I had an epiphany the other day, as I studied my small library of masterpieces, each book sitting neatly in a row on my bookshelf; upright, smart and proud (much like a young Scout achieving another worthless badge in ‘knot-tying’, as he beams brightly towards his parent’s who stand in the crowd reflecting back at him).
The thing is, I’ve discovered a hidden gem amongst the world of second hand books. A concealed joy that I didn't know existed. And as is the case with all hidden gems, they take a bit of searching for.
I'm a regular purchaser of second hand books. I actually prefer them to their brand new, fresh paged counterparts. The smell is different. It’s the aged scent, not dissimilar to the enflaring of the senses when a grandparent tells a good story. Maturer. Like rich, aged mahogany or a beloved old tobacco pipe. The corners of the pages are dog-eared. The front cover itself starts to curl up from the centre, victim to the countless human hands that have carelessly flicked the pages under their thumb at rapid speed, as if expecting to see a small, flick-book stick character come to life.
The idea that others before me have enjoyed the book before it's finally reached my grubby, little mitts, is a thrill to me. It reaffirms my belief that the words themselves are immortal. A God-like transcendence; forever existing.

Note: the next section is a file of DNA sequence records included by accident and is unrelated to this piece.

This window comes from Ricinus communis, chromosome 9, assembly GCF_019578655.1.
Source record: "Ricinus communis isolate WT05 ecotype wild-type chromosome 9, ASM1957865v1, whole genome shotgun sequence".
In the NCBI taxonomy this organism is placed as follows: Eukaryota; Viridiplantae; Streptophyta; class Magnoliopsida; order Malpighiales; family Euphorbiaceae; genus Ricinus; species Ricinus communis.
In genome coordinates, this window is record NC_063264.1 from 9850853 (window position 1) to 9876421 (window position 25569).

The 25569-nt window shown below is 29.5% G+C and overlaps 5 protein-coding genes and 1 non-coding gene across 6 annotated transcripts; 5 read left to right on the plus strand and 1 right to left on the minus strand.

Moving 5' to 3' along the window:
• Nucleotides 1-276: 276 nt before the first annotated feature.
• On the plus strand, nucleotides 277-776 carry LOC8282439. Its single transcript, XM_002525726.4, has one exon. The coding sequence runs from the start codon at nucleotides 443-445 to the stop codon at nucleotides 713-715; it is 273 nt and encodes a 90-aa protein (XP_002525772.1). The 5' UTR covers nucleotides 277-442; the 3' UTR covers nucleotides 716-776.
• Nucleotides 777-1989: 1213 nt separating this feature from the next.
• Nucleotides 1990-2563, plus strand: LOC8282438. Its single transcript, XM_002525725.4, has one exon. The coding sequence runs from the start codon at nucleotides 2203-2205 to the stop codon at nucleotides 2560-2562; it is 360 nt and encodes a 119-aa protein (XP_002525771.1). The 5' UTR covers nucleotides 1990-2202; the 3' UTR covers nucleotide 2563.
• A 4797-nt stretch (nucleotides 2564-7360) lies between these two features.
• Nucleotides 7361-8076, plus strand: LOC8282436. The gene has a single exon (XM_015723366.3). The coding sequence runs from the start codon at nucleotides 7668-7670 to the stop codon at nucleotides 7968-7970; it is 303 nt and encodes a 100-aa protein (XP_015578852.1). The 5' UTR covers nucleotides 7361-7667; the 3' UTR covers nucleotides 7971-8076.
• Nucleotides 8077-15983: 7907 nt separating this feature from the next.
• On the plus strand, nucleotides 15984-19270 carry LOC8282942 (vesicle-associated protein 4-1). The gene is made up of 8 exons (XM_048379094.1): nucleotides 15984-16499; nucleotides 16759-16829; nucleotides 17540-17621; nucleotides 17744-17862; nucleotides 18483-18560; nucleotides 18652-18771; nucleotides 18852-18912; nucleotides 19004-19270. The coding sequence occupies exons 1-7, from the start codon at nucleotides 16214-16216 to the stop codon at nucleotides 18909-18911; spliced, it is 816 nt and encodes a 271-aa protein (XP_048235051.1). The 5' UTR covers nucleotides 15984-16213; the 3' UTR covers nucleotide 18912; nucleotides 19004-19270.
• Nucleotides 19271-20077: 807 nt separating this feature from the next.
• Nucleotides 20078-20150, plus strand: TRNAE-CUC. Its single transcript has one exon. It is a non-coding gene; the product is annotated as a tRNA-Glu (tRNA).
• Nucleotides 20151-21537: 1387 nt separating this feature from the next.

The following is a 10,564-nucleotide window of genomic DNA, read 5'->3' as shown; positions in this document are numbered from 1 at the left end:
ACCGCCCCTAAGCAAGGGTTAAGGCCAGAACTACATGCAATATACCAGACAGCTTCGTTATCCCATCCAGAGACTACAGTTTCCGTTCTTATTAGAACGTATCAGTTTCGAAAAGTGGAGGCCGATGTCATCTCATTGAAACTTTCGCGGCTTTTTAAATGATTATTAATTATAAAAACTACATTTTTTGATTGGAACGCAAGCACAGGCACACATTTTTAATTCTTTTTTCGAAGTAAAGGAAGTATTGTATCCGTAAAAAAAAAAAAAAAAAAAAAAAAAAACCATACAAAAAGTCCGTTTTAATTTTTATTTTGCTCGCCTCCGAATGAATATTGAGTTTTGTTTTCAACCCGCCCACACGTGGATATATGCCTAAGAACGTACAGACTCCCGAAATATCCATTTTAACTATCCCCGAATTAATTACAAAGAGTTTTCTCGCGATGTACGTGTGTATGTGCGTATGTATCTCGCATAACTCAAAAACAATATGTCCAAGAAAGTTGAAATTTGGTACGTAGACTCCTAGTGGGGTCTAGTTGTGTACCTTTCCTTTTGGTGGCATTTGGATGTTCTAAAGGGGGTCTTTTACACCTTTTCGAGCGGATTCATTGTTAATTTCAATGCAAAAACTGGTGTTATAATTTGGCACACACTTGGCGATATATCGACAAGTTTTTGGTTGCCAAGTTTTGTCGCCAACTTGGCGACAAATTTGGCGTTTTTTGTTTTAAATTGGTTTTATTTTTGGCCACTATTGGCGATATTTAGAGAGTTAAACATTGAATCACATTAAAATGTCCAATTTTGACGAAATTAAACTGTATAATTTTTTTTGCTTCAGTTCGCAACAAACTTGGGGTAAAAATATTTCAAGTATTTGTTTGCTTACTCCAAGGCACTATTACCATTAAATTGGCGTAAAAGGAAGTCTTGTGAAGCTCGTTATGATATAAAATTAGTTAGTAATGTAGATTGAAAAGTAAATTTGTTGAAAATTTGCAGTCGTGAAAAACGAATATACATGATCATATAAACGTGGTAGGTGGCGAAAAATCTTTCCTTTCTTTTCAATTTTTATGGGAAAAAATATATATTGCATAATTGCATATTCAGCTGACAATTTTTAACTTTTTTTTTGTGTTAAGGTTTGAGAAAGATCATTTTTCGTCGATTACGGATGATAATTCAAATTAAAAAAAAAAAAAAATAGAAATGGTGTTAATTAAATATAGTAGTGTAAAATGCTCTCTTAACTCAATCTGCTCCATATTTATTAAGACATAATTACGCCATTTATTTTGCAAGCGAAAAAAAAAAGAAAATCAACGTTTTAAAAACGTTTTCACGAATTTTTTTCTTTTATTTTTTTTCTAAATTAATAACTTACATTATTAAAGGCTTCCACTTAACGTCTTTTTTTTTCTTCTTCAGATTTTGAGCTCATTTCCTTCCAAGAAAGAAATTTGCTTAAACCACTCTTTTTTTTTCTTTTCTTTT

I was enjoying this perusal of my thoughts. I had picked up one of my second hand books that I had not yet read (I, like many others I know that enjoy the written word, have a slight addiction to purchasing books - ‘bibliomania’ I believe they call it) and as i studied the cover, flipping it casually between my own greasy palms as I weighed up which masterpiece I would bring to my life in my own imagination over the coming weeks, when something about this book struck me.
It was ‘The Book Thief’ by Markus Zusak. It boasted everything I’ve described above. It was the perfect second hand book. Except for one thing. The spine. The spine was fresh. Completely smooth and uncracked. What I held in my hand was a book that had been published in 2012 (according to the first page), a whole nine years earlier. It had clearly been thumbed, flicked and tossed and turned between palms for years and years. Yet no one had read it.
A combination of overwhelming excitement and deep sadness burrowed into my soul, and I knew at that exact moment what my next reading book would be. The feeling swept across me, like sinking into a hot, warm bubble bath. I had a job to do; after all, this poor, unloved book needed to be read.
From then onwards I would marvel every night, after finishing more and more pages, how the cracks came to existence, lining up ever-so neatly in a neat parallel to each other, their tell-tale sign that the book was finally being read.
If you haven’t been lucky enough to read ‘The Book Thief’, I couldn’t speak more highly of such a masterpiece. A truly delightful piece of story-telling right through from front to back. It will be in my top 5 for a very long time.
Finishing this book meant alot to me. Upon completion I felt I had served this beautiful story a great injustice. Books want to be read, in the same way human’s want to be loved. From now on I will always be searching for the next second-hand book that needs rescuing. The next old spine that wants cracking. I implore you to do the same.